|Número de publicación||US4929256 A|
|Tipo de publicación||Concesión|
|Número de solicitud||US 07/246,225|
|Fecha de publicación||29 May 1990|
|Fecha de presentación||19 Sep 1988|
|Fecha de prioridad||19 Sep 1987|
|También publicado como||CA1334068C, DE3877480D1, DE3877480T2, EP0309146A2, EP0309146A3, EP0309146B1|
|Número de publicación||07246225, 246225, US 4929256 A, US 4929256A, US-A-4929256, US4929256 A, US4929256A|
|Inventores||Mark R. Shepherd|
|Cesionario original||Am International, Inc.|
|Exportar cita||BiBTeX, EndNote, RefMan|
|Citas de patentes (3), Citada por (20), Clasificaciones (23), Eventos legales (6)|
|Enlaces externos: USPTO, Cesión de USPTO, Espacenet|
The present invention relates generally to novel abrasive cutting tools and their method of manufacture and particularly concerns a novel multi-disc cutter, its method of manufacture and its use in the manufacture of ink jet printheads.
Copending application Ser. Nos. 140,617 and 140,764, both filed Jan. 4, 1988 and both entitled DROPLET DEPOSITION APPARATUS, disclose ink jet printheads having a plurality of linear, parallel ink cavities or channels formed in a pre-poled piezoelectric ceramic. In order to provide a printhead having the desired operating characteristics and print resolution, the dimensions of the ink cavities are quite small and their tolerances must be precisely controlled. A typical printhead may, for example, have ink cavities which are about 30-200 microns wide by 150-1000 microns deep and a cavity pitch of about 75-500 microns. Due to the linear cutting speeds achievable, the possibility of channel depth profiling and the manufacturing tolerances required, the use of diamond cutting tools is presently preferred to form the ink cavities. While a number of such tools are currently available, their is a need for a more efficient tool, particularly for use in a mass production environment.
A known prior art technique of forming tools of various configurations is that of laser ablation. For example, U.S. Pat. Ser. No. 4,533,812 teaches the use of a laser to shape a diamond grinding disc and U.S. Pat. Ser. No. 4,170,726 teaches the use of a laser to form a workpiece by melting selected areas of the workpiece and then removing the resulting melt. None of the known prior art techniques, however, are considered satisfactory for the purpose of forming diamond cutting tools suitable for use in the mass production of ink jet printheads, especially printheads having ink cavities with the precisely controlled and extremely fine dimensions described above.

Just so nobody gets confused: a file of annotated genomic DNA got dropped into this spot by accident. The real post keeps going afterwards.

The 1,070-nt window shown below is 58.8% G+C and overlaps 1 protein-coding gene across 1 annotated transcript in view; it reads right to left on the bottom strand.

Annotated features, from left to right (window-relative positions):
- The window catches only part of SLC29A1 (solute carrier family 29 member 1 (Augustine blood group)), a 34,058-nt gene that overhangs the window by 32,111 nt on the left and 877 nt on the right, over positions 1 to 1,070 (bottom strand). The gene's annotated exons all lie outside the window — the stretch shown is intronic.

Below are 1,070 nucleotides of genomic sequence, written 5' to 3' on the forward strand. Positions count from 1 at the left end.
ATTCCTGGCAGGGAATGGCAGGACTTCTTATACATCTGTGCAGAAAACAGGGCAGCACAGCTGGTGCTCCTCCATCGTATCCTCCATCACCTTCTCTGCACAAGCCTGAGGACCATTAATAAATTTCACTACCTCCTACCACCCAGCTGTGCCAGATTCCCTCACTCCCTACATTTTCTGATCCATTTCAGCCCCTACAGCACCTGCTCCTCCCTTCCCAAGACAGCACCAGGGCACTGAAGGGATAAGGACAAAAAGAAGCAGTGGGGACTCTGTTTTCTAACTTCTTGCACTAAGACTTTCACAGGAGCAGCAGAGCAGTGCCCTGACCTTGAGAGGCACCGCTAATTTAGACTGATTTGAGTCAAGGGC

It is therefore a basic object of the present invention to provide an improved abrasive cutting tool and a method for its manufacture.
It is a more specific object of the invention to provide an improved abrasive cutting tool especially adapted for use in the mass production of ink jet printheads.
It is yet a further object of the invention to provide a highly precise abrasive cutting tool adapted for efficiently forming a plurality of linear, parallel ink cavities having extremely small and precisely controlled dimensions in a piezoelectric ceramic ink jet printhead.
These and other objects and advantages of the invention will be apparent upon reading the following description in conjunction with the drawings, in which:
FIG. 1 is a side elevation view of a multi-disc cutter formed according to the methods of the present invention;
FIG. 2 illustrates a method of using the cutter of FIG. 1 to form a plurality of ink cavities in the piezoelectric substrate of an ink jet printhead.
FIG. 3 illustrates one method of forming the multi-disc cutter of FIG. 1 according to the present invention;
FIG. 4 illustrates a second method of forming the multi-disc cutter of FIG. 1 according to the present invention; and
FIGS. 5A and 5B are enlarged views illustrating the cutting disc profiles of two multi-disc cutters manufactured according to the present invention.
A multi-disc cutter 10 manufactured according to the present invention is illustrated in FIG. 1. The cutter 10 includes an annular cutting head 12 comprising a plurality of spaced abrasive cutting discs or ridges 14, which may be equally or unequally spaced as desired. As will be explained in further detail hereinafter, discs 14 comprise a mixture of diamond powder and resin. Annular cutting head 14 is coaxially mounted for rotation on a steel cylinder 16 which, in turn, is coaxially mounted for rotation on a shaft 18.
Multi-disc cutter 10 is particularly useful in connection with the manufacture of ink jet printheads of the type described in the above-mentioned copending applications. These printheads comprise a pre-poled piezoelectric ceramic having a plurality of linear, parallel ink cavities or channels formed therein. The cavity dimensions, whose tolerances must be very precisely controlled, are typically on the order of 30-200 microns wide by 150-1000 microns deep with a cavity separation pitch of about 75-500 microns. The abrasive discs 14 of cutting head 12 are correspondingly dimensioned and, in particular, preferably have a height H somewhat exceeding the cavity depth, a width W corresponding to the width of the cavities of the printhead and a pitch P equal to or comprising a multiple of the cavity pitch. Discs 14 may also be formed with an unequal pitch when required to produce ink channels characterized by an unequal pitch. The number of discs 14 on the cutting head 12 is preferably binary to facilitate the cutting of ink cavities in the piezoelectric ceramic to match the electronic drive chips which are normally provided with drive connections that are also binary.
As shown in FIG. 2, cutter 10 is used to cut the ink cavities in a sheet of piezoelectric ceramic 11 by mounting the ceramic substrate in a suitable machining jig 13, rotating the cutter by means of shaft 18 at a high speed in the manner of a dicing blade and translating the cutter longitudinally along the length of the ceramic. Rotation and translation of the cutter may be effected by a control system 15. A plurality of linear, parallel cavities are thereby formed in the ceramic. A suitable cutting fluid may, of course, be used to facilitate the cutting process. Alternatively, the piezoelectric ceramic may be longitudinally translated relative to the rotating cutter by a control system 17 to form the cavities. In either case, the longitudinal translation is preferably performed in a step-wise manner and, depending on the pitch P of discs 14, multiple passes (two to four for example) may be required to cut the cavities to the selected design pitch. Also, the cutter discs 14 may be optically inspected from time to time during cutting to maintain precise location of the cutter relative to the piezoelectric ceramic and to identify wear or breakage of cutter discs.